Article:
Also called the homily, the eulogy is a speech that is given that acknowledges the unique life of the person who died and affirms the significance of that life for all who shared it.

Who should deliver the eulogy?

The eulogy can be delivered by a clergy person, a family member or a friend of the person who died. Instead of a traditional eulogy delivered by one person, you may choose to ask several people to speak and share their memories. There is also a growing trend toward having people attending the funeral stand up and share a memory of the person who died. This works well, especially at smaller or less formal gatherings.

What are our different options?

Be creative as you discuss ways to share memories of the person who died. Try to avoid having someone who didn’t really know the person give the eulogy. While some have learned to give excellent, personalized eulogies, other clergy members may speak a few generic words about the person who died or resort to sermonizing about life and death in lieu of personalizing their message. If your family would feel comforted by a religious sermon during the ceremony, by all means, ask a clergyperson to give one. Just be sure to have someone else (or several people) deliver a personalized eulogy in addition to the sermon.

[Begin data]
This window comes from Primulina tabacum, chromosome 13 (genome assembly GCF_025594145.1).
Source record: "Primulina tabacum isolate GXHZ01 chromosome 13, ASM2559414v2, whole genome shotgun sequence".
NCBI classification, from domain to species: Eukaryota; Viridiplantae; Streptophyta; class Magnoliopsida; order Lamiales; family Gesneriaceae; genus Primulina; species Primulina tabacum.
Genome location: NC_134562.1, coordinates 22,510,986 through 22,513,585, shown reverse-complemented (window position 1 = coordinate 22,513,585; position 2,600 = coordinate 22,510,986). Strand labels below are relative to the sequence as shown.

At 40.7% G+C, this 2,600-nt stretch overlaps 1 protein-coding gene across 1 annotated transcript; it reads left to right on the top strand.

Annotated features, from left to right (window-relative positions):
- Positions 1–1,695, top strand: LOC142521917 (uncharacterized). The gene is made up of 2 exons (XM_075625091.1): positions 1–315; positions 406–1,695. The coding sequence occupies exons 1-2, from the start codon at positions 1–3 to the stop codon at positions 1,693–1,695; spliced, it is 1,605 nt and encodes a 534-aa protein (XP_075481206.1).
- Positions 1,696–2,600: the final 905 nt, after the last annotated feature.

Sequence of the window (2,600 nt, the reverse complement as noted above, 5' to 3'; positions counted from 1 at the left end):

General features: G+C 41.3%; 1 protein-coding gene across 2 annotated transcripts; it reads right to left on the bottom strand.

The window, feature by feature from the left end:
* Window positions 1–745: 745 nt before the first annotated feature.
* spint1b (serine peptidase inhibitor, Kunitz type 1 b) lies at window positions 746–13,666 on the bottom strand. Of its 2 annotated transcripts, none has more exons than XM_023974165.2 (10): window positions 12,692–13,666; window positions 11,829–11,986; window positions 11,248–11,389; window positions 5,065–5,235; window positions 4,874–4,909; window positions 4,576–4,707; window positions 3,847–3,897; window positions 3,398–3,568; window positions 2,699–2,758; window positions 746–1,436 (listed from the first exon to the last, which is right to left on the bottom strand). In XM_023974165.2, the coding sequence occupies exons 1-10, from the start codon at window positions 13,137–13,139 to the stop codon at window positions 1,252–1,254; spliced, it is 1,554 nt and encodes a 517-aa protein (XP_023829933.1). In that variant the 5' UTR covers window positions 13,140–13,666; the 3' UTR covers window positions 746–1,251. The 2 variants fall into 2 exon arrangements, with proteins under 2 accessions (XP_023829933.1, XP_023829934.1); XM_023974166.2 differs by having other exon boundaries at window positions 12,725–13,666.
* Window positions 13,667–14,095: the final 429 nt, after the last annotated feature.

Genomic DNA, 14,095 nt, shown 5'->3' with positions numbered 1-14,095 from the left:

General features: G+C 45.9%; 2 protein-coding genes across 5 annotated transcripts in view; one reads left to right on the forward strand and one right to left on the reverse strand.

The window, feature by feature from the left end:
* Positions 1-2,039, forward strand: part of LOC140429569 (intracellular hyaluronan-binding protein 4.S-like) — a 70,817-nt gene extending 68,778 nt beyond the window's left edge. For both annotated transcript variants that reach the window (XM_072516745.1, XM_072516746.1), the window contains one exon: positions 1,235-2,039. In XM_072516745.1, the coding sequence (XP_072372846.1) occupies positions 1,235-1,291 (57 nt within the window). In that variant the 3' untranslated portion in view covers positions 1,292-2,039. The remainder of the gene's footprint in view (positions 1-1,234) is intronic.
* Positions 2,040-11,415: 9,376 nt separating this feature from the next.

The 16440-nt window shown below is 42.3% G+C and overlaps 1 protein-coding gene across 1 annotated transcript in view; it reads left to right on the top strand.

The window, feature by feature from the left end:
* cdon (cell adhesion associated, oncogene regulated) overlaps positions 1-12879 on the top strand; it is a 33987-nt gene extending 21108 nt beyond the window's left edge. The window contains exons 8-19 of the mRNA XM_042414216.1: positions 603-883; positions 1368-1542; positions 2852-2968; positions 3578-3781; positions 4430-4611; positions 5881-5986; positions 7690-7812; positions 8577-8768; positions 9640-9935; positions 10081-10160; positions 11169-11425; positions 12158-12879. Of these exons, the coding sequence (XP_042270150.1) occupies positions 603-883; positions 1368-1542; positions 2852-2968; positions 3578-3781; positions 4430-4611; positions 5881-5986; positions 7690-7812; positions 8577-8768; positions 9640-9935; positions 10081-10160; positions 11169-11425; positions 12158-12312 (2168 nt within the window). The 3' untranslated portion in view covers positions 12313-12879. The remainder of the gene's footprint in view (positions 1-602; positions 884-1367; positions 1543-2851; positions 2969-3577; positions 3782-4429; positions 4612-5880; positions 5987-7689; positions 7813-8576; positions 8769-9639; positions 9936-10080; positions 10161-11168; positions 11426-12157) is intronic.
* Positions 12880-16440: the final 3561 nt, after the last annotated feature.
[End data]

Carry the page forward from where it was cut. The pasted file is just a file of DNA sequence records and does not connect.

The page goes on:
How do we prepare for the eulogy?

If the person who will be delivering the eulogy didn’t really know the person who died, make an effort to share with him or her anecdotes and memories that are important to you. Ask yourself, “What stands out to me about this person’s life? What are some special memories I’d like to share? What were times when I felt particularly close to this person? What were some admirable qualities about this person?”

Symbols say for us what we could not possibly say in words at this time.

When words are inadequate, ritual and the presence of symbols like flowers, food, candles and even the body of the person who has died, help us express our thoughts and feelings.

Examples of Symbols Include:

  • Flowers
    Flowers represent love and beauty. Accepting flowers from friends is a way of accepting their support.
  • Food
    Friends bring food as a way of nurturing mourners and demonstrating their support.